City Living

Sermon, 5.24.2009"City Living" Rev. Erik Bonkovsky Nehemiah 11:1-36

We've seen in our recent studies in Nehemiah how God's purpose is to rebuild not just the walls of the city, but also the people of the city.  And in order to do that, the people must live life to the fullest within the city.

  1. City living is creative, not cool.  Our purpose in living downtown is not to be in the hippest quadrant, but to bring our gifts and energy into the city.   The list of names that is found in this chapter of Nehemiah illustrates the diversity of those called to live in the city, each with different gifts and abilities.  Some were priests, some were particularly good at worship, etc.  Together, they could display God's glory and bless others.  Like the folks in Jerusalem, we are a sign to others of what will be: by finding ways to help each other, playing together, sharing meals together, and just being a community.
  2. City living is costly, not comfortable.  Christ's model of rebuilding the city was laying down his rights.  Although his position of power could have allowed him to live extravagantly and to triumph over his enemies with a lot of fanfare, he chose to submit to pain and humiliation so that he could heal his people and his city.  Likewise, we'll heal our city, by being generous, and by not hoarding money or power.  Just because we can't do things to earn our salvation doesn't mean he isn't pleased with us when we do obey him.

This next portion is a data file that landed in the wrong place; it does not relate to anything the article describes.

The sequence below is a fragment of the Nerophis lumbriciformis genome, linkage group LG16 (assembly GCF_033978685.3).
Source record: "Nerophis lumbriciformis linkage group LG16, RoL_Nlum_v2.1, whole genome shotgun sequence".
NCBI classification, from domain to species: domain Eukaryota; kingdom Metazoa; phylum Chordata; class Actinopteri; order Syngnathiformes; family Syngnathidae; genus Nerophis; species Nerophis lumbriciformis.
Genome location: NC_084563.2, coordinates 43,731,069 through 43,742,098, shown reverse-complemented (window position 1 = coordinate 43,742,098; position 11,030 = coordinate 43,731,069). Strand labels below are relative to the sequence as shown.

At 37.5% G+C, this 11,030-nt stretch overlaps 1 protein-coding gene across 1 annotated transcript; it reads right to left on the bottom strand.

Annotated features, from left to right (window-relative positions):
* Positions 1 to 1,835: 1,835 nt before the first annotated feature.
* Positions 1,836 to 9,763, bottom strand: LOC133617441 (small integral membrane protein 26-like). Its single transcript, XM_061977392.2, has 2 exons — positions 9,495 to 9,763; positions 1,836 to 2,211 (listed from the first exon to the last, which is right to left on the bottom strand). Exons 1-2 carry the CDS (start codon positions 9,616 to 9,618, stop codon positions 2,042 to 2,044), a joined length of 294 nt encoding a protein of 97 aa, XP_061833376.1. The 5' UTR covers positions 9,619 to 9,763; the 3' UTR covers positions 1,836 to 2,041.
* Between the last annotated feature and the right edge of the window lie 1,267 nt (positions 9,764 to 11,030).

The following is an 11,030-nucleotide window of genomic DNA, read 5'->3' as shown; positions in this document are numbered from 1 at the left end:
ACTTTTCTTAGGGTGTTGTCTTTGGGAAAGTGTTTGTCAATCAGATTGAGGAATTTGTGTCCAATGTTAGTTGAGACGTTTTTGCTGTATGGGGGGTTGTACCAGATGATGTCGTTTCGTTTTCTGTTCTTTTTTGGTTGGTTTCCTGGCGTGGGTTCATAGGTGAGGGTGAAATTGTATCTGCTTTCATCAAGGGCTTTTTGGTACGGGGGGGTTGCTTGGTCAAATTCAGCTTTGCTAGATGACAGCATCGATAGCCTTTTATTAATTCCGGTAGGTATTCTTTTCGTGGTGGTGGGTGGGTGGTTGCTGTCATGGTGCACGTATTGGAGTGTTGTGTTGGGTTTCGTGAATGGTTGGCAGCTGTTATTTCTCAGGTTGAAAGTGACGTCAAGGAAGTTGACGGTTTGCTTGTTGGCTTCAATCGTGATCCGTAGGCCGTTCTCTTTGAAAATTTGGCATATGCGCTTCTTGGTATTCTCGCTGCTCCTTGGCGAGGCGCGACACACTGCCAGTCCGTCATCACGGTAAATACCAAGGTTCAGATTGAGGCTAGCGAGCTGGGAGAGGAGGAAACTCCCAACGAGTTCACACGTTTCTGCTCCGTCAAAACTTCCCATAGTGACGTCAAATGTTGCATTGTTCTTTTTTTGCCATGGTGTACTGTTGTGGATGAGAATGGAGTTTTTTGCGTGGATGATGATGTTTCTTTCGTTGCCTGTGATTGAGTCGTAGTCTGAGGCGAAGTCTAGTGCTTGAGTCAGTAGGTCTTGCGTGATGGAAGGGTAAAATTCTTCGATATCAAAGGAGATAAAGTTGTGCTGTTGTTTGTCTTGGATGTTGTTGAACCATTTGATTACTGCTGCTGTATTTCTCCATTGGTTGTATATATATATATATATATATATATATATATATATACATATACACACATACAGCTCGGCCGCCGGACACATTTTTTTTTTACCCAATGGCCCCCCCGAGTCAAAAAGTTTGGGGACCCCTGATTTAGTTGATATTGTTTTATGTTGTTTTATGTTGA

3. City living comes from God, not from us.  This idea of renewing a people by rebuilding the city is God's idea.  In life Christ mingled with the folks in cities he traveled to, from the lowliest tax collector to the most uppity Pharisee.  In his death and resurrection, he is building a new Jerusalem which fulfills all his promises.  The idea of our community living within the city and working for its renewal is not a new idea; we are simply following Christ's example by imitating how he lived in his world.